Atlantic Varieties, Pacific Varieties, Oysters in an R-less month, The Taste of an Oyster
Oysters have long been a favourite among connoisseurs of fine food, reputed to have health-giving and aphrodisiac qualities. Oysters were so prized by the Romans that they brought them from England, packing them in snow-covered barrels.
The nutritional value of oysters is well-known, with its prodigious vitamin and mineral content, and including calcium, iodine, iron, potassium, copper, and zinc. Modern science has credited the high levels of zinc in oysters with the aphrodisiac qualities that have been attributed to them, finding zinc to be a contributor to male fertility. The link with love has long been an integral part of oyster lore, from the birth of Aphrodite (i.e. Venus, from the sea on an oyster shell as depicted by Botticelli), observations on its resemblance to female parts, to the reputed daily fare of five dozen oysters consumed by Casanova to sustain virility.
The high mineral content in oysters is derived from the quantity of water that is filtered through an oyster as it feeds, which also imparts the unique regional flavours that oysters achieve from the specific areas in which they grow, apart from the differences due to the species. There are two major species of oysters readily available in Canada: the native Atlantic oyster (Crassostrea Virginica) and the Pacific oyster (C. Gigas), originally from Japan. Oysters from the two major species generally come from the respective coasts and are named for the area in which they have been harvested. The Olympia oyster (Ostrea Lurida), native to the North American west coast, and harvested to virtual extinction, is now being cultivated and are also named for the area in which they grow. Other oysters, such as the Belon (the European flat oyster, O. Edulis, named for its native French river of origin) and the Kumamoto (C. Sikamea, named for the Japanese prefecture in which it was first cultivated), are marketed as a species and are generally not referred to by locale. We sometimes bring in a fifth species, the Rock Oyster (Saccostrea Glomerata), native to Australia and New Zealand, in the summertime.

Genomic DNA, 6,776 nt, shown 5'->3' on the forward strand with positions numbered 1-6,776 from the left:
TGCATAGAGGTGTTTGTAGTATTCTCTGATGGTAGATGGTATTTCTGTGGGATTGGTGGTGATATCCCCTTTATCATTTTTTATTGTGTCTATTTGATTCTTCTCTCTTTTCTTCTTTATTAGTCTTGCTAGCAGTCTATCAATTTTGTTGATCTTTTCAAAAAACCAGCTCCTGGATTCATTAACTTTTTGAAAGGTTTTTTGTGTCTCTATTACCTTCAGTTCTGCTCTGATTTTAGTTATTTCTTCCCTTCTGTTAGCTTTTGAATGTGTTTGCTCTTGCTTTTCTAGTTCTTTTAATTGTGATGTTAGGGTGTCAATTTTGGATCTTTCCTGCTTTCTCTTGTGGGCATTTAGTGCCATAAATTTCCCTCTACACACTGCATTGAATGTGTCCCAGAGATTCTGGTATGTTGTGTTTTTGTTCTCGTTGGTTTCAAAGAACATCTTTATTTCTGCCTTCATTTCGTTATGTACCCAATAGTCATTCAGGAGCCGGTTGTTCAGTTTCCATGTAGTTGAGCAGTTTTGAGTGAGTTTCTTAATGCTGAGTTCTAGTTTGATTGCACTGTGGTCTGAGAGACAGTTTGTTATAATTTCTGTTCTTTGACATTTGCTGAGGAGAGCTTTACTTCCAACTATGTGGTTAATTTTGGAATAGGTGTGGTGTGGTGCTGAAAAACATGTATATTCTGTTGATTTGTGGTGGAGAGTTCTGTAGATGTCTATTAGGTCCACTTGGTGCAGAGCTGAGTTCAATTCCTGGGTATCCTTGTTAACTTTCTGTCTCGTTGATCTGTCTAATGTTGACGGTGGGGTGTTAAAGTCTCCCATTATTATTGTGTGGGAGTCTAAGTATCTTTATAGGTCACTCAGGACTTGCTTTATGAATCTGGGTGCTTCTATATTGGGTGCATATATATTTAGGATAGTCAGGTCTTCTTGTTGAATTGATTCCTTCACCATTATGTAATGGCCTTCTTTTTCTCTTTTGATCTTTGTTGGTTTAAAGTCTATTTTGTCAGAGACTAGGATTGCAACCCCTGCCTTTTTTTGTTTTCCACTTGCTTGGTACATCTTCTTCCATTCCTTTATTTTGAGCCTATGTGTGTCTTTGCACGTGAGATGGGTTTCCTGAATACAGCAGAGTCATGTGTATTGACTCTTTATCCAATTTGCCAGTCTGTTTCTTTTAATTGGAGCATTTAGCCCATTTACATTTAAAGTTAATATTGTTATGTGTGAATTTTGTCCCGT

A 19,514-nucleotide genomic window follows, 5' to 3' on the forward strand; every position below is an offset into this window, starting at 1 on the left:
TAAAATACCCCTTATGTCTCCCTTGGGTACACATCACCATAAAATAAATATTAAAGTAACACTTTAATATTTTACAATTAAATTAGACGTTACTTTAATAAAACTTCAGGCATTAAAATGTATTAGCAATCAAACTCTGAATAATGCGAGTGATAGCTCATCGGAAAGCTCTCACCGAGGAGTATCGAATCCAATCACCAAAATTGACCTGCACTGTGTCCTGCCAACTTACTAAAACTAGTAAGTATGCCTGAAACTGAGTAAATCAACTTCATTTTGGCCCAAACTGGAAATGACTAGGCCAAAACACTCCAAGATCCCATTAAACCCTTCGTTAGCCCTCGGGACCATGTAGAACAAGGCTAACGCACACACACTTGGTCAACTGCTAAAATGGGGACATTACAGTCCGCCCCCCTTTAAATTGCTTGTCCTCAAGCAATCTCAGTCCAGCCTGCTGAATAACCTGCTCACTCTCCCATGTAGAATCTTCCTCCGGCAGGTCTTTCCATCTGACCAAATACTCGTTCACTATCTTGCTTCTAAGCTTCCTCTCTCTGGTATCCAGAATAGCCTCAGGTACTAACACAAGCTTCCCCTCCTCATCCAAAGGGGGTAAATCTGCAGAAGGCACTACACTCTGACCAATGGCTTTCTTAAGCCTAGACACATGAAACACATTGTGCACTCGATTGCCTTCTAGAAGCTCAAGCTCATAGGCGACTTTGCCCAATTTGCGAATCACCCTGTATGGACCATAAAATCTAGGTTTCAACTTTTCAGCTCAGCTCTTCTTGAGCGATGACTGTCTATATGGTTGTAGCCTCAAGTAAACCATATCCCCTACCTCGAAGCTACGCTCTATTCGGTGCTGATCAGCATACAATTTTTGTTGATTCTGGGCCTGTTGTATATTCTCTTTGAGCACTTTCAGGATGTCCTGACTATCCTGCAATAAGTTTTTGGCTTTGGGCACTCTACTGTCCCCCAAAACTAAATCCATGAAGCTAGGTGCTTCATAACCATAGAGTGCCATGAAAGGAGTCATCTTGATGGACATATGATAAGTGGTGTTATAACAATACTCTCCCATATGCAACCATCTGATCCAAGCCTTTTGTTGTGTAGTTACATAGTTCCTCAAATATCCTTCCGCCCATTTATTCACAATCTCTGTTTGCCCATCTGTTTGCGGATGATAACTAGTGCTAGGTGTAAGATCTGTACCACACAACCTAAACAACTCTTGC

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Oysters During the R-less Months
The old adage (only eat oysters in months with an R) was good advice in the in the days when refrigeration was unreliable, but is not as relevant today. It still applies, however, with respect to oysters that spawn in the shell, which tend to be thin and tasteless in the months in which they spawn (directing their energies, as is wont, to reproduction rather than self), and to situations in which warm waters prevail and encourage the growth of bacteria which make oysters not good to eat raw.
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